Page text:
# SumTestSens: Rosenbaum Sensitivity Analysis for Unmatched Groups In rbounds: Perform Rosenbaum Bounds Sensitivity Tests for Matched and Unmatched Data

 SumTestSens R Documentation

## Rosenbaum Sensitivity Analysis for Unmatched Groups

### Description

Calculates sensitivity to hidden bias for tests based on sum statistics (e.g., Wilcoxon's rank sum test), following the method described by Rosenbaum (2002, sec. 4.6). It is meant for unmatched/unstratified data with ordinal or continuous responses.

### Usage

```SumTestSens(T, q, n, m, Gamma)
```

### Arguments

 `T` observed value of the test statistic (e.g., the sum of the ranks of the responses of the treated units; note that a higher rank corresponds to a higher response) `q` vector of functions of the responses (e.g., their ranks), sorted in decreasing order `n` total number of observations `m` number treated units `Gamma` scalar indicating upper limit on the ratio of the a priori odds of treatment assignment between the treated and control groups

### Value

This function prints the upper bound of the normal approximation one-sided p-value for the test at the given value of Gamma. It also invisibly returns a list of intermediate statistics.

### Warning

Since ‘SumTestSens’ calculates through enumeration the exact expectation and variance of the test under the null, it is very computationally intensive and may be unworkable for even medium-sized datasets.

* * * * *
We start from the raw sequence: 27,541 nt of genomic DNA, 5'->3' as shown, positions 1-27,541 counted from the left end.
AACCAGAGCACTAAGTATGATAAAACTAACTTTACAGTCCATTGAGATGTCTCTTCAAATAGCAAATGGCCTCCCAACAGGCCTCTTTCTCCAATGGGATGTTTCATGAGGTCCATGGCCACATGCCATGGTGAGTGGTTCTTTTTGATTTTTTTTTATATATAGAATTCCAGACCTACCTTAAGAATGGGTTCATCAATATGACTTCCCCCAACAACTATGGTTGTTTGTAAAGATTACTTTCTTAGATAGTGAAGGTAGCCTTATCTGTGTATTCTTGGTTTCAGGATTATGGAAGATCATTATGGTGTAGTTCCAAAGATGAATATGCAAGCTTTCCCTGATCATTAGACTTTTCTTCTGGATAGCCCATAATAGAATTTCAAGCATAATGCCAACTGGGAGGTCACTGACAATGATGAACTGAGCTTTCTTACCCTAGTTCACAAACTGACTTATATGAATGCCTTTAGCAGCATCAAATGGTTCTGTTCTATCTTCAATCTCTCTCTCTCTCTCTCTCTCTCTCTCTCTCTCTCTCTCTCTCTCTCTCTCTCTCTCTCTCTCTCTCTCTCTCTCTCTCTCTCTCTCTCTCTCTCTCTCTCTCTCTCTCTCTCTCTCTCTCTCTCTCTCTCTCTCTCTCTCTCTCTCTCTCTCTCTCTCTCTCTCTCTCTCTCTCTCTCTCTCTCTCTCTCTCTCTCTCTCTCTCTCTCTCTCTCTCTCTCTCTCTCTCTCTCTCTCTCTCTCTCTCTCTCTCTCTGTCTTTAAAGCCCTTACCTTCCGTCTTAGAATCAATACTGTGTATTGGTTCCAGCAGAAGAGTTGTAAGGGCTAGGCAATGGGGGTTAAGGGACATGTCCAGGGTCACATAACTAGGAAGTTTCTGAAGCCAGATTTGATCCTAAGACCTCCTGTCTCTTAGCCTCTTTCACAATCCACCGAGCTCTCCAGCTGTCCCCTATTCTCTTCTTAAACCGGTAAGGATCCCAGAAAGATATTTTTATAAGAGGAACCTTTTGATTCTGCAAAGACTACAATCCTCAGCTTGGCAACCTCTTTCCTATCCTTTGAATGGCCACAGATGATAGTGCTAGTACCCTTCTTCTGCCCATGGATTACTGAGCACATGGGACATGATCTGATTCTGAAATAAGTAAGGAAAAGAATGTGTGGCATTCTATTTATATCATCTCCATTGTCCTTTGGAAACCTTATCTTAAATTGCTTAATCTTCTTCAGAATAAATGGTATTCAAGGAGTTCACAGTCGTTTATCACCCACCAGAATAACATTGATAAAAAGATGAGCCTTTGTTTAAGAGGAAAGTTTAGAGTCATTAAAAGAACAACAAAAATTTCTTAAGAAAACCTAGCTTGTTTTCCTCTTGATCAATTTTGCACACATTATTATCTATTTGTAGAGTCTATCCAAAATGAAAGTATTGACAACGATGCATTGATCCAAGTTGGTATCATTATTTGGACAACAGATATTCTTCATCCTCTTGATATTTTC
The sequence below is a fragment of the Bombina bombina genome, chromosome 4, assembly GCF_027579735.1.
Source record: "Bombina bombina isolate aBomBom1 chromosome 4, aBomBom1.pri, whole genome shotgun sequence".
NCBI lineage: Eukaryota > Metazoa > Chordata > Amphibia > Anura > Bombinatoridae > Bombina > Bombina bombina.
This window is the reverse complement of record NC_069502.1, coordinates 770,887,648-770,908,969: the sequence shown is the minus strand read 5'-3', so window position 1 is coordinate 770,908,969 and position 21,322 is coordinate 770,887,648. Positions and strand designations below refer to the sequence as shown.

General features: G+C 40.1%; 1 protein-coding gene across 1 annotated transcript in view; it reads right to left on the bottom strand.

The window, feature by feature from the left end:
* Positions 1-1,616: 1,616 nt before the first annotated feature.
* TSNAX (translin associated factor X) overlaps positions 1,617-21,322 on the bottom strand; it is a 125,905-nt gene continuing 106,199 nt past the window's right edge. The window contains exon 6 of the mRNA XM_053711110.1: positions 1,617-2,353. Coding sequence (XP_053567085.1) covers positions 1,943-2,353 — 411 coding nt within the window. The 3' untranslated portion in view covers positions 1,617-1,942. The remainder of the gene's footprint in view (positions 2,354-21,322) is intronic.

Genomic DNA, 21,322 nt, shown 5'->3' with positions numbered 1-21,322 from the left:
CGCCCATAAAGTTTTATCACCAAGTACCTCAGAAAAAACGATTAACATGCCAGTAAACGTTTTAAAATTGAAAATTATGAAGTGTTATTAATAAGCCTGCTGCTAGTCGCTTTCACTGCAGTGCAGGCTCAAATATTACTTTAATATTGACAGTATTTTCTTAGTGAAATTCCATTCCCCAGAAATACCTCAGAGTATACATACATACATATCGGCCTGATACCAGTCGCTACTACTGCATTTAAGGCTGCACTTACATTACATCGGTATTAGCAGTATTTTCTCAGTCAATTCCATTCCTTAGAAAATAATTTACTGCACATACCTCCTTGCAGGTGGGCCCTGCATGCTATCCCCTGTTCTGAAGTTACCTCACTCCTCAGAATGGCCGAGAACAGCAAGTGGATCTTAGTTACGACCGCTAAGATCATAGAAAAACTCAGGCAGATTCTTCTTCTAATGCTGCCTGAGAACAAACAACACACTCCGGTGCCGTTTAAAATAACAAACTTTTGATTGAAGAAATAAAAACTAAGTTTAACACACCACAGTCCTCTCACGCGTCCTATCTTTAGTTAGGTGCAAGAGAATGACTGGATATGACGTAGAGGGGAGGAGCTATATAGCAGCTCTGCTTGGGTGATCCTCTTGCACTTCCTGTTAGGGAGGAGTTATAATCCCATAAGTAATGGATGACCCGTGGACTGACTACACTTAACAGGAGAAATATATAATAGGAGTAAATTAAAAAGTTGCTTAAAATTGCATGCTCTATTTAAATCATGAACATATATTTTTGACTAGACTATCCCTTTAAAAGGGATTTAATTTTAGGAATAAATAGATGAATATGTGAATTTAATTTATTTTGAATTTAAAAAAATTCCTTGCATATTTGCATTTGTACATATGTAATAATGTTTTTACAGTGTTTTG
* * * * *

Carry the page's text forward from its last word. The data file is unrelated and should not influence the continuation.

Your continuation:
### Author(s)

Devin Caughey, MIT, caughey@mit.edu

### References

Paul R. Rosenbaum. Observational Studies. Springer, New York, 2nd edition, 2002, sec. 4.6

See also `binarysens`, `hlsens`, `mcontrol`

### Examples

```## Example from Rosenbaum (2002, p.~146)
mercury <- data.frame(matrix(c(1, 0, 2.7,    5.3,
2, 0, 0.5,   15.0,
3, 0, 0.0,   11.0,
4, 0, 0.0,    5.8,
5, 0, 5.0,   17.0,
6, 0, 0.0,    7.0,
7, 0, 0.0,    8.5,
8, 0, 1.3,    9.4,
9, 0, 0.0,    7.8,
10, 0, 1.8,   12.0,
11, 0, 0.0,    8.7,
12, 0, 0.0,    4.0,
13, 0, 1.0,    3.0,
14, 0, 1.8,   12.2,
15, 0, 0.0,    6.1,
16, 0, 3.1,   10.2,
17, 1, 0.7,  100.0,
18, 1, 4.6,   70.0,
19, 1, 0.0,  196.0,
20, 1, 1.7,   69.0,
21, 1, 5.2,  370.0,
22, 1, 0.0,  270.0,
23, 1, 5.0,  150.0,
24, 1, 9.5,   60.0,
25, 1, 2.0,  330.0,
26, 1, 3.0, 1100.0,
27, 1, 1.0,   40.0,
28, 1, 3.5,  100.0,
29, 1, 2.0,   70.0,
30, 1, 5.0,  150.0,
31, 1, 5.5,  200.0,
32, 1, 2.0,  304.0,
33, 1, 3.0,  236.0,
34, 1, 4.0,  178.0,
35, 1, 0.0,   41.0,
36, 1, 2.0,  120.0,
37, 1, 2.2,  330.0,
38, 1, 0.0,   62.0,
39, 1, 2.0,   12.8),
nrow = 39, ncol = 4, byrow = TRUE))
colnames(mercury) <- c("ID", "Tr", "Pct.cu.cells", "Hg.in.blood")

(T_test <- rank(mercury\$Hg.in.blood) %*% mercury\$Tr)
(q_test <- sort(rank(mercury\$Hg.in.blood), decreasing = TRUE))
(n_test <- nrow(mercury))
(m_test <- sum(mercury\$Tr))

## Note: since this function uses exact rather than approximate
## formulas for the mean and variance of T, the p-values it
## calculates do not precisely match those in Rosenbaum (2002).

#A single Gamma value - example not run
#testOut2 <- SumTestSens(T = T_test,
#                         q = q_test,
#                         n = n_test,
#                         m = m_test,
#                         Gamma = 35)

## Apply to vector of Gamma values
sapply(c(1, 5, 35), SumTestSens,
T = T_test, q = q_test, n = n_test, m = m_test)
```

rbounds documentation built on April 30, 2022, 1:07 a.m.